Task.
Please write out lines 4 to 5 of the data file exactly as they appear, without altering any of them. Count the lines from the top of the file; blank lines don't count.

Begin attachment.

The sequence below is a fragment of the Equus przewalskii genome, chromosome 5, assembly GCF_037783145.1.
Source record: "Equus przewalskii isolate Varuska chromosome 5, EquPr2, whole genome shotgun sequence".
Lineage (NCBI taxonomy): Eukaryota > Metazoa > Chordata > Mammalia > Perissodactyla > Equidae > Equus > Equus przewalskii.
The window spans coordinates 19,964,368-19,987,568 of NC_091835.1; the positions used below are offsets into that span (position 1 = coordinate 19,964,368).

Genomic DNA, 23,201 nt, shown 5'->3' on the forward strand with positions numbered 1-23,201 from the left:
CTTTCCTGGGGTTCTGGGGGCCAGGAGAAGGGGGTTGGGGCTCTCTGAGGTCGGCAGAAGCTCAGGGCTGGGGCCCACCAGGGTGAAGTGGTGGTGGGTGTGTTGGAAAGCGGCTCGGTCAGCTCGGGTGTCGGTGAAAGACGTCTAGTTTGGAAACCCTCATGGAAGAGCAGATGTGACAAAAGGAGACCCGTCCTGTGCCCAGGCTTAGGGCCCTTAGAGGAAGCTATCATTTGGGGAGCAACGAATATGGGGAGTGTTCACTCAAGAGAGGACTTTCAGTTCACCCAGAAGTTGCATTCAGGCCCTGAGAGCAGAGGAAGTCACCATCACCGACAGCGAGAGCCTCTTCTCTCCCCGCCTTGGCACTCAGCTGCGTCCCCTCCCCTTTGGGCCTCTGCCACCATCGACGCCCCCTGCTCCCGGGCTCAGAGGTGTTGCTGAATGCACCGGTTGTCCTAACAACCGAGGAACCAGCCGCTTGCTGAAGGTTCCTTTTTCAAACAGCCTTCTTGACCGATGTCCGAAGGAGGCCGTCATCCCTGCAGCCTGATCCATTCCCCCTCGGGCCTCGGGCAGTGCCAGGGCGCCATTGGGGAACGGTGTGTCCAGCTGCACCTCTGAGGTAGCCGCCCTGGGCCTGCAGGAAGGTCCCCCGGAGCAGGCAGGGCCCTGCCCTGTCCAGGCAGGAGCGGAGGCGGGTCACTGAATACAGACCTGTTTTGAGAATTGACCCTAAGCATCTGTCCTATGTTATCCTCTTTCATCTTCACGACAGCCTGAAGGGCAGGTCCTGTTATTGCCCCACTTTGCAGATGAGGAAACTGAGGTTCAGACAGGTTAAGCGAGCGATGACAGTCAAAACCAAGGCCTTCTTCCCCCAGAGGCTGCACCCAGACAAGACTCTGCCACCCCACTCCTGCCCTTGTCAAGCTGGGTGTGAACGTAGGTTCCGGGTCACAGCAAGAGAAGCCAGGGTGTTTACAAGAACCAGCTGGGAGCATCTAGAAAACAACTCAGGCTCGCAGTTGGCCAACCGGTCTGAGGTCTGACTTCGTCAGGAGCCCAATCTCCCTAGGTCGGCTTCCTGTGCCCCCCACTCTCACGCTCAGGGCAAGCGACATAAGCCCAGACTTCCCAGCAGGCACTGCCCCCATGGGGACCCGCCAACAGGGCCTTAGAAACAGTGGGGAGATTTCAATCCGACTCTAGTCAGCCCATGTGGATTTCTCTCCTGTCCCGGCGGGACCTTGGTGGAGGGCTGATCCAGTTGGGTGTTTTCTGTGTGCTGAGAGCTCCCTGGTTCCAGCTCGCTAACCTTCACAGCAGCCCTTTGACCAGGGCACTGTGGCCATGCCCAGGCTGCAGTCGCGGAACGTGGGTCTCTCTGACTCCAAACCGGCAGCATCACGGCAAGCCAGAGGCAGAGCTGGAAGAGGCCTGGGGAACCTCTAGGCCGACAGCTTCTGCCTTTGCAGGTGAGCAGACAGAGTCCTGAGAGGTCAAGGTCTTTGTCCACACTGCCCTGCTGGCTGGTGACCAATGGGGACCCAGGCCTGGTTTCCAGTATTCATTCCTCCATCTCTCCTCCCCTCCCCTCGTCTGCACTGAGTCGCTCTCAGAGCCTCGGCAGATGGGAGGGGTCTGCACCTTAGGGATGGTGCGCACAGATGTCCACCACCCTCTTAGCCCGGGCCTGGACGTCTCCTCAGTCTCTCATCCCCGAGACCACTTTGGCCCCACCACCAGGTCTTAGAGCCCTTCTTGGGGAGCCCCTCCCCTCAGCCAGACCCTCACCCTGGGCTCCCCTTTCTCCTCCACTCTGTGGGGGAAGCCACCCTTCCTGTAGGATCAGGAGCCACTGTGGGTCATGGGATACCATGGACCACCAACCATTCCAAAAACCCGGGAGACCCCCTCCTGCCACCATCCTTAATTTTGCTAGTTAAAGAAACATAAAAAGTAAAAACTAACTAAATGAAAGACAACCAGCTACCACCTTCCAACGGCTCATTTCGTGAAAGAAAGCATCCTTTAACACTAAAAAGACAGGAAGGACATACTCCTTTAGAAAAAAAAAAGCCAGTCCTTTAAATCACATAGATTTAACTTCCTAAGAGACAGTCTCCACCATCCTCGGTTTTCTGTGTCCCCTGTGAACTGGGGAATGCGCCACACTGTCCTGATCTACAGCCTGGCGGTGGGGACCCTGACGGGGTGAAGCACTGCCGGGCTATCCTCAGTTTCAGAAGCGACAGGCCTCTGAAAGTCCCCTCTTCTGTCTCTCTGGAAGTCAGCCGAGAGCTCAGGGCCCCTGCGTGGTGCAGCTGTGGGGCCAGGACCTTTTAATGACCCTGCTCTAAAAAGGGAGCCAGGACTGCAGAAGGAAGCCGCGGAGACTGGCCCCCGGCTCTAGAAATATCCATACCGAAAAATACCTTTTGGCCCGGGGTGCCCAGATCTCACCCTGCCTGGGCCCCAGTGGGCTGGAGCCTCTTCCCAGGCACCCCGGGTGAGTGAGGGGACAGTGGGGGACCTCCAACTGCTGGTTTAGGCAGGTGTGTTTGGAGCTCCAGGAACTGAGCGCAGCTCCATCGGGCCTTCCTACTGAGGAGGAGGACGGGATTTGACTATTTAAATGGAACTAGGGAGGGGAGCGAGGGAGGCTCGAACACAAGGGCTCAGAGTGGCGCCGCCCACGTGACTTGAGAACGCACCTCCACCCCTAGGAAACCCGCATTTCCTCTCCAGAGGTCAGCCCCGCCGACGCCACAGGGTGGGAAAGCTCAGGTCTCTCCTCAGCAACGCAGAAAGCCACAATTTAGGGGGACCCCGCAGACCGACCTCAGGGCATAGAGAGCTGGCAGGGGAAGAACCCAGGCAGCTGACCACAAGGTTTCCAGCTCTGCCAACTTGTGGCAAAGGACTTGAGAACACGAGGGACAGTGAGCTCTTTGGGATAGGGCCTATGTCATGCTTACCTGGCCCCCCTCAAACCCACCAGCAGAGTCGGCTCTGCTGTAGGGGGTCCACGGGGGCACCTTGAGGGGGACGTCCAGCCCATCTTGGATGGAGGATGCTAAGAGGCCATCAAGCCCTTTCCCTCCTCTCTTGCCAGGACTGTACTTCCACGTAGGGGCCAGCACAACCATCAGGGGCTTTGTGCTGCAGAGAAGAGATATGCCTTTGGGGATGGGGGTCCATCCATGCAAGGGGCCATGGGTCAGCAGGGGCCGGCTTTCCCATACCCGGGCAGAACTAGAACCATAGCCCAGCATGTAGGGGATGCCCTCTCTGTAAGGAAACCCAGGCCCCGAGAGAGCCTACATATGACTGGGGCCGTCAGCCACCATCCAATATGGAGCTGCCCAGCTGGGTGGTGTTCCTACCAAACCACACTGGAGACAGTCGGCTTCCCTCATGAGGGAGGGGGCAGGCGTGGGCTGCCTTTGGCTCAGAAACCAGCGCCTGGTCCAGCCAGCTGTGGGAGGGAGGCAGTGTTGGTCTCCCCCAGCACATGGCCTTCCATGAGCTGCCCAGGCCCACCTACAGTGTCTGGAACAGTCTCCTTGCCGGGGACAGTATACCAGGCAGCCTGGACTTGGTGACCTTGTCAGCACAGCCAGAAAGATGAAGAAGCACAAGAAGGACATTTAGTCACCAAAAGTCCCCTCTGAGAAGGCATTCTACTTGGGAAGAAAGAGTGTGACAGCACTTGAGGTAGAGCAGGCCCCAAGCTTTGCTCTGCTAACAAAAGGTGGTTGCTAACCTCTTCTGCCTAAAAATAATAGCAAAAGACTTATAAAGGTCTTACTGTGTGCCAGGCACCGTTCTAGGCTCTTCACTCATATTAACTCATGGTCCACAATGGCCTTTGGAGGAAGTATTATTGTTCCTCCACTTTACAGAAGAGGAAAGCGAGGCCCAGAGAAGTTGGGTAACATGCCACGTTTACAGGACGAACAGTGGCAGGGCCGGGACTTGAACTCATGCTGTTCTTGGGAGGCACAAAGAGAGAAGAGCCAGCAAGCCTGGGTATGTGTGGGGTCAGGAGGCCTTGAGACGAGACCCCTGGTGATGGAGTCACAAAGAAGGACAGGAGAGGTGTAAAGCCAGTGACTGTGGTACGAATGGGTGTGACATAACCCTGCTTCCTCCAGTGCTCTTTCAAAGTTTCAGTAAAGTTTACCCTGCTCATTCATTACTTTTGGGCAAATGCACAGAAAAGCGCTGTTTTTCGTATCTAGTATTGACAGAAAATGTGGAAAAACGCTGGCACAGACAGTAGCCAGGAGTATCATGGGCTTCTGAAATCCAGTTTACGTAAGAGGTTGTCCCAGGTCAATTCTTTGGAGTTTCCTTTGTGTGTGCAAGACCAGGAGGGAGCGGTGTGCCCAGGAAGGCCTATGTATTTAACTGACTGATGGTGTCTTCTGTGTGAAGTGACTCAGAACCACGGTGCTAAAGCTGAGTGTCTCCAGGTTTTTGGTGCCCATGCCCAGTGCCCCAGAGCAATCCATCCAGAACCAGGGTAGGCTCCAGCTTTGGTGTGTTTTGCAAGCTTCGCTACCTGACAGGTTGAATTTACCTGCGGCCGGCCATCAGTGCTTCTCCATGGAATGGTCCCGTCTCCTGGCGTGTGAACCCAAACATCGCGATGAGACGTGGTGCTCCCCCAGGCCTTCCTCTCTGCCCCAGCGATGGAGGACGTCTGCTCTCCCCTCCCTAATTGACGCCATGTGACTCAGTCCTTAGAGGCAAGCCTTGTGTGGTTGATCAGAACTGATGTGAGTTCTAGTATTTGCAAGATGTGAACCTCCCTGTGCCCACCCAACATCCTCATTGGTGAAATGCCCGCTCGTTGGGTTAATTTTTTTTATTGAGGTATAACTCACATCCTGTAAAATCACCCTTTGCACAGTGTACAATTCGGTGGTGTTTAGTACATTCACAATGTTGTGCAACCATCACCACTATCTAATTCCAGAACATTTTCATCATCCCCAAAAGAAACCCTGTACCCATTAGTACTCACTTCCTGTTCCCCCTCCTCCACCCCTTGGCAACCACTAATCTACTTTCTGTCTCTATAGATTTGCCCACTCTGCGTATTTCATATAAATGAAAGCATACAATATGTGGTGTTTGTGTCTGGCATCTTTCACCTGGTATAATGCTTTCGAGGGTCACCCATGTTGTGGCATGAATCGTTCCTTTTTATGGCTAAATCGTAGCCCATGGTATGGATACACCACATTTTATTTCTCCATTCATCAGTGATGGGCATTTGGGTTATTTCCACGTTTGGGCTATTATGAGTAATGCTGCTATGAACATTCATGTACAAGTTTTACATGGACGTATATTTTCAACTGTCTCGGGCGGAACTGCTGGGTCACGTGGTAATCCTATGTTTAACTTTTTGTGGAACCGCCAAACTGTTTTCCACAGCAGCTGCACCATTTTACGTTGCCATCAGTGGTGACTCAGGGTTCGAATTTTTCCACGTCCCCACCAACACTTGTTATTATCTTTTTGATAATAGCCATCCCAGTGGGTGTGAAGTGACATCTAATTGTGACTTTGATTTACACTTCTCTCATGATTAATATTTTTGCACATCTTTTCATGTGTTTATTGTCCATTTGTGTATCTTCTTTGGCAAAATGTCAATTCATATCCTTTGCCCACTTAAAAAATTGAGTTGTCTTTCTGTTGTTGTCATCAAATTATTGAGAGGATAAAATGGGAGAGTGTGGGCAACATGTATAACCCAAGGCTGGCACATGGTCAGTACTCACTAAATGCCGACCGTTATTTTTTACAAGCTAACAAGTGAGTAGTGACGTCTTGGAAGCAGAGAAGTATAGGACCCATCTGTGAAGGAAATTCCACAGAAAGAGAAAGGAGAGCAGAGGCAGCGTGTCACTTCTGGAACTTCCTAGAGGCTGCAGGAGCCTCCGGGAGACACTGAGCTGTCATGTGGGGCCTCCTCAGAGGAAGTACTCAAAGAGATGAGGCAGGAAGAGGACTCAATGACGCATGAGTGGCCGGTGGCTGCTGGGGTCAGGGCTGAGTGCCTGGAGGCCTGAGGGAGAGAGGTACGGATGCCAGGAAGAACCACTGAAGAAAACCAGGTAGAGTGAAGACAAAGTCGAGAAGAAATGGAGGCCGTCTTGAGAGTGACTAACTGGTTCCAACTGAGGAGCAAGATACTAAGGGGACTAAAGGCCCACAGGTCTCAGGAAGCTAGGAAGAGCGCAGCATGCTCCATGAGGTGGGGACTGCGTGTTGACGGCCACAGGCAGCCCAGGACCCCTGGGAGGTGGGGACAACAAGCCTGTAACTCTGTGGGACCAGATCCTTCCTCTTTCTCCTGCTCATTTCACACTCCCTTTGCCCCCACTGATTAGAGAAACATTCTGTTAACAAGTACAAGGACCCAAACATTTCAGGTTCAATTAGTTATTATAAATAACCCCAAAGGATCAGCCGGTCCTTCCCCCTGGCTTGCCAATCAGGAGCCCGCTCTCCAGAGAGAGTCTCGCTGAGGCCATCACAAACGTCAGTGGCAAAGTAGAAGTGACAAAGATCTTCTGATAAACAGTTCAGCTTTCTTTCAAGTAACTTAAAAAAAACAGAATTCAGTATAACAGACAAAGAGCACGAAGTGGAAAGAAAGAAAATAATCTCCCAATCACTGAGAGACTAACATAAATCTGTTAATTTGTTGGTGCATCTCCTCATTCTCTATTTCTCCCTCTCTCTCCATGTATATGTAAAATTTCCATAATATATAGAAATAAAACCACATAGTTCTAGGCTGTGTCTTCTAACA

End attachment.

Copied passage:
The window spans coordinates 19,964,368-19,987,568 of NC_091835.1; the positions used below are offsets into that span (position 1 = coordinate 19,964,368).

Genomic DNA, 23,201 nt, shown 5'->3' on the forward strand with positions numbered 1-23,201 from the left: